State appeals in case overturning death penalty law


TALLAHASSEE, Fla. – The state has filed an appeal in a Miami-Dade County case in which a circuit judge struck down a law that allows death sentences to be imposed without unanimous jury decisions.

The appeal, which had been expected, was filed last week in the 3rd District Court of Appeal, according to an online docket.

Circuit Judge Milton Hirsch ruled May 9 that unanimous jury decisions are required in imposing death sentences, rather than recommendations from majorities or super-majorities of juries.

The issue deals with the sentencing phase of death-penalty cases after defendants are found guilty.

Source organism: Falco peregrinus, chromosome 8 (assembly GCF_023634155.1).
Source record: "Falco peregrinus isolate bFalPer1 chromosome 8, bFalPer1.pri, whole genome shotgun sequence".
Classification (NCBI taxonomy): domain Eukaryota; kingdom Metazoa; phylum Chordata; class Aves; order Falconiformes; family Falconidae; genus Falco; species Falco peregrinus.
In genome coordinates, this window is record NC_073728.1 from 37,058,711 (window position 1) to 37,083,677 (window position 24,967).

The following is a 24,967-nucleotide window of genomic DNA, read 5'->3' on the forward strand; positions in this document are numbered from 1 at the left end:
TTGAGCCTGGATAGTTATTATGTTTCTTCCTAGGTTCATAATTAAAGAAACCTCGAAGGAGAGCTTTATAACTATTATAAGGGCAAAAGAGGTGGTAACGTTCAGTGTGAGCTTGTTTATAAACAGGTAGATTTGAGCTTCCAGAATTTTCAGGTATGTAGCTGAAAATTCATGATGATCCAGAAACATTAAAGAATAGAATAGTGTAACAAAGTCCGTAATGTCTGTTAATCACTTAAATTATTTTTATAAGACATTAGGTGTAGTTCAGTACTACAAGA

Hirsch's ruling came after a series of events that started in January when the U.S. Supreme Court found that Florida's death-penalty sentencing system was unconstitutional because it gave too much power to judges, instead of juries.

State lawmakers then passed a measure to revamp the sentencing process to try to address the Supreme Court's ruling.

As part of that new law, judges cannot impose the death penalty without receiving a recommendation from at least 10 jurors.

In the past, a majority of jurors could make such a recommendation.

Hirsch wrote that unanimity is required, as he ruled in a first-degree murder case involving defendant Karon Gaiter.